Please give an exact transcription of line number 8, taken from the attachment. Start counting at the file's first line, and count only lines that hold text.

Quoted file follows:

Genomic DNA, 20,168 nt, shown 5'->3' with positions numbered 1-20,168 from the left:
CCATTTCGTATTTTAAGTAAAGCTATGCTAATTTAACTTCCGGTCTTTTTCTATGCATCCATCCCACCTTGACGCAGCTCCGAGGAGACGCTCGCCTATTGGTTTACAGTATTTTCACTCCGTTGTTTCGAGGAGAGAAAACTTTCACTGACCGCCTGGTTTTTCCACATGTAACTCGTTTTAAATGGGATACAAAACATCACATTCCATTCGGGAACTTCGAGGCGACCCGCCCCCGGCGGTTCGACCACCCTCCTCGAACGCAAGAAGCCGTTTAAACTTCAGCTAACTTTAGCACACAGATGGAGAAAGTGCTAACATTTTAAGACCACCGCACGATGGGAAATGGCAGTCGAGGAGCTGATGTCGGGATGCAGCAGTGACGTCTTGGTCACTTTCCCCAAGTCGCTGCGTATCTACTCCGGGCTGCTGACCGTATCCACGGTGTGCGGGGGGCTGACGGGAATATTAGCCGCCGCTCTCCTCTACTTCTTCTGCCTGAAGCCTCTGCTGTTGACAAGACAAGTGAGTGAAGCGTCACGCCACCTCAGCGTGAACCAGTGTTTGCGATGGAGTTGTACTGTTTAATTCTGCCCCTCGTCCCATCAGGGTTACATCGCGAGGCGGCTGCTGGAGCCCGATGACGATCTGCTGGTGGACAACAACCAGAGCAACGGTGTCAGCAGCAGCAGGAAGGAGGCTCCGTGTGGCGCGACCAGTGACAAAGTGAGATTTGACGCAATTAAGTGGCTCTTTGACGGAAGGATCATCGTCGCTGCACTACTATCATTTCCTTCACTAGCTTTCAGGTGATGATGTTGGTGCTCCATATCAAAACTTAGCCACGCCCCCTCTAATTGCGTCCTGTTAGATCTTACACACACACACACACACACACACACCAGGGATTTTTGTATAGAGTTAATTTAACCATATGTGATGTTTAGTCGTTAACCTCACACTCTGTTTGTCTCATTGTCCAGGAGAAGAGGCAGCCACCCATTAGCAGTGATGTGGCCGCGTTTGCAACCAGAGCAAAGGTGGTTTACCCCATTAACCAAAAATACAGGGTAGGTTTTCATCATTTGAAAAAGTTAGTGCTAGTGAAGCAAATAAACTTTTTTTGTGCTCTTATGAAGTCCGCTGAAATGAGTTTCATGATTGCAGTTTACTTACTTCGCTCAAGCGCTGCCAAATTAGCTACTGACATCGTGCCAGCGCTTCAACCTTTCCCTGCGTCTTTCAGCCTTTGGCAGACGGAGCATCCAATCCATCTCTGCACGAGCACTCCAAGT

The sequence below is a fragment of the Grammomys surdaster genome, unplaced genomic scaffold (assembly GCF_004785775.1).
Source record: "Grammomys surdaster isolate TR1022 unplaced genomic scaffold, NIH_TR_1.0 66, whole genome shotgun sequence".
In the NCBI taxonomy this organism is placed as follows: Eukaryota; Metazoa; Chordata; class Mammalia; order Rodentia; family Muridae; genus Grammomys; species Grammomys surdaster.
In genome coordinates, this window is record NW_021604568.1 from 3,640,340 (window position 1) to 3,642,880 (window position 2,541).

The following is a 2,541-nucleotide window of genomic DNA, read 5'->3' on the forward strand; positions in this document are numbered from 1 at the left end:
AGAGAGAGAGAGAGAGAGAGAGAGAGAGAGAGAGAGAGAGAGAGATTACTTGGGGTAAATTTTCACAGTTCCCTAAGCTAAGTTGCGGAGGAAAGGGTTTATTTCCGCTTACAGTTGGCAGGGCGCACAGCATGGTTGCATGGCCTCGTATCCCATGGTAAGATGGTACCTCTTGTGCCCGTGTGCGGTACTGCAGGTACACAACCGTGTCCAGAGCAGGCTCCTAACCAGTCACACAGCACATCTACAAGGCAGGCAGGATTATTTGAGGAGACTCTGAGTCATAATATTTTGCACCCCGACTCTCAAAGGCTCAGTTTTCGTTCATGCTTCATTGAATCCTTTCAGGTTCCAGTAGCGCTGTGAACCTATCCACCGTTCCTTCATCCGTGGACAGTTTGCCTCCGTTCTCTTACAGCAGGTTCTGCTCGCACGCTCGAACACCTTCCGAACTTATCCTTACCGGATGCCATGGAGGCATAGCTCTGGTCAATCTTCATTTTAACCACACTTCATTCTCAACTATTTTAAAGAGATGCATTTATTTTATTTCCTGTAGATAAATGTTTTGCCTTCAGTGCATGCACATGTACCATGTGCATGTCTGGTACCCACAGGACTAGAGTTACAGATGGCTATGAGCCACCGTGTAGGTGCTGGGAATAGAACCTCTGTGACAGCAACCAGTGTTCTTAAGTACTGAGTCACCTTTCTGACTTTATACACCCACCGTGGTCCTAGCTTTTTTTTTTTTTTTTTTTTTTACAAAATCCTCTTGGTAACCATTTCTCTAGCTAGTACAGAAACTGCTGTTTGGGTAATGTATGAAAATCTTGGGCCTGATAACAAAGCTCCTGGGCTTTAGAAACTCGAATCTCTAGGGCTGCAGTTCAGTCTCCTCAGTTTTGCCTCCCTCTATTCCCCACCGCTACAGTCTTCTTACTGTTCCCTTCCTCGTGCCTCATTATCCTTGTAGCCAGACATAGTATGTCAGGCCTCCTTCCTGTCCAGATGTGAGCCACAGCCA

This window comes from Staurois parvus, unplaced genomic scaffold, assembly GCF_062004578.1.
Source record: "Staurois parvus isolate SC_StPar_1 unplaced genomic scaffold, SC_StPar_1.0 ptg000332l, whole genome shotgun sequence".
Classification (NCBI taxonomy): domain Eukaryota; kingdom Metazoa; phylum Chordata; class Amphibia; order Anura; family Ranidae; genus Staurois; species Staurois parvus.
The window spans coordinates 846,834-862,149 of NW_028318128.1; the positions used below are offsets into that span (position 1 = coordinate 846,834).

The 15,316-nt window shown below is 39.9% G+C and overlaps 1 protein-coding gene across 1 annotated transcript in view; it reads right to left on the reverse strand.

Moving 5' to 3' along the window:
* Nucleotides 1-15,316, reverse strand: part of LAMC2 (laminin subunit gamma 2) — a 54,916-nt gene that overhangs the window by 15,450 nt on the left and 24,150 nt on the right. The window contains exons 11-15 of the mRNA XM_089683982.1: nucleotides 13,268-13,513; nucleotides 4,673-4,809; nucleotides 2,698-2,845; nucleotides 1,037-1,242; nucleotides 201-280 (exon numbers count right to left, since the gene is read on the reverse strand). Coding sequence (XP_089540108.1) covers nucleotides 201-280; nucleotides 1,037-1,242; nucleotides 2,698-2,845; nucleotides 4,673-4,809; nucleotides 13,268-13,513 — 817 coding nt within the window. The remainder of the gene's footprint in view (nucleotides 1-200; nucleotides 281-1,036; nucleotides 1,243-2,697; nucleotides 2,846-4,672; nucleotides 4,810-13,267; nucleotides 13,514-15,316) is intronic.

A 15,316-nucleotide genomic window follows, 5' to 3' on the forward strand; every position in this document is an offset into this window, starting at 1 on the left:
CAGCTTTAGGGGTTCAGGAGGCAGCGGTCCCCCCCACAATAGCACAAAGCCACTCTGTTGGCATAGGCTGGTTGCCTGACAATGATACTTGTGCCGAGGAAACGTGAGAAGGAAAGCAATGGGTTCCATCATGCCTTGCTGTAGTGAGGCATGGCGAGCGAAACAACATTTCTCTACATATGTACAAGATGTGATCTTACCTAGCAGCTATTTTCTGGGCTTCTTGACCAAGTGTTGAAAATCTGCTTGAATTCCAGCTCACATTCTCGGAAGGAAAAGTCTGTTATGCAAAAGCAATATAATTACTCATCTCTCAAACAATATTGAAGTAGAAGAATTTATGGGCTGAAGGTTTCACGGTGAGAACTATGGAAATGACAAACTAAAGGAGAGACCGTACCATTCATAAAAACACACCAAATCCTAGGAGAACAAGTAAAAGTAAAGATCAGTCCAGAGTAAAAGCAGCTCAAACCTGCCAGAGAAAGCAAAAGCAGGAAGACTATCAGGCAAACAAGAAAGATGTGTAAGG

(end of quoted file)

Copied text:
AGAGAGAGAGAGAGAGAGAGAGAGAGAGAGAGAGAGAGAGAGAGATTACTTGGGGTAAATTTTCACAGTTCCCTAAGCTAAGTTGCGGAGGAAAGGGTTTATTTCCGCTTACAGTTGGCAGGGCGCACAGCATGGTTGCATGGCCTCGTATCCCATGGTAAGATGGTACCTCTTGTGCCCGTGTGCGGTACTGCAGGTACACAACCGTGTCCAGAGCAGGCTCCTAACCAGTCACACAGCACATCTACAAGGCAGGCAGGATTATTTGAGGAGACTCTGAGTCATAATATTTTGCACCCCGACTCTCAAAGGCTCAGTTTTCGTTCATGCTTCATTGAATCCTTTCAGGTTCCAGTAGCGCTGTGAACCTATCCACCGTTCCTTCATCCGTGGACAGTTTGCCTCCGTTCTCTTACAGCAGGTTCTGCTCGCACGCTCGAACACCTTCCGAACTTATCCTTACCGGATGCCATGGAGGCATAGCTCTGGTCAATCTTCATTTTAACCACACTTCATTCTCAACTATTTTAAAGAGATGCATTTATTTTATTTCCTGTAGATAAATGTTTTGCCTTCAGTGCATGCACATGTACCATGTGCATGTCTGGTACCCACAGGACTAGAGTTACAGATGGCTATGAGCCACCGTGTAGGTGCTGGGAATAGAACCTCTGTGACAGCAACCAGTGTTCTTAAGTACTGAGTCACCTTTCTGACTTTATACACCCACCGTGGTCCTAGCTTTTTTTTTTTTTTTTTTTTTTACAAAATCCTCTTGGTAACCATTTCTCTAGCTAGTACAGAAACTGCTGTTTGGGTAATGTATGAAAATCTTGGGCCTGATAACAAAGCTCCTGGGCTTTAGAAACTCGAATCTCTAGGGCTGCAGTTCAGTCTCCTCAGTTTTGCCTCCCTCTATTCCCCACCGCTACAGTCTTCTTACTGTTCCCTTCCTCGTGCCTCATTATCCTTGTAGCCAGACATAGTATGTCAGGCCTCCTTCCTGTCCAGATGTGAGCCACAGCCA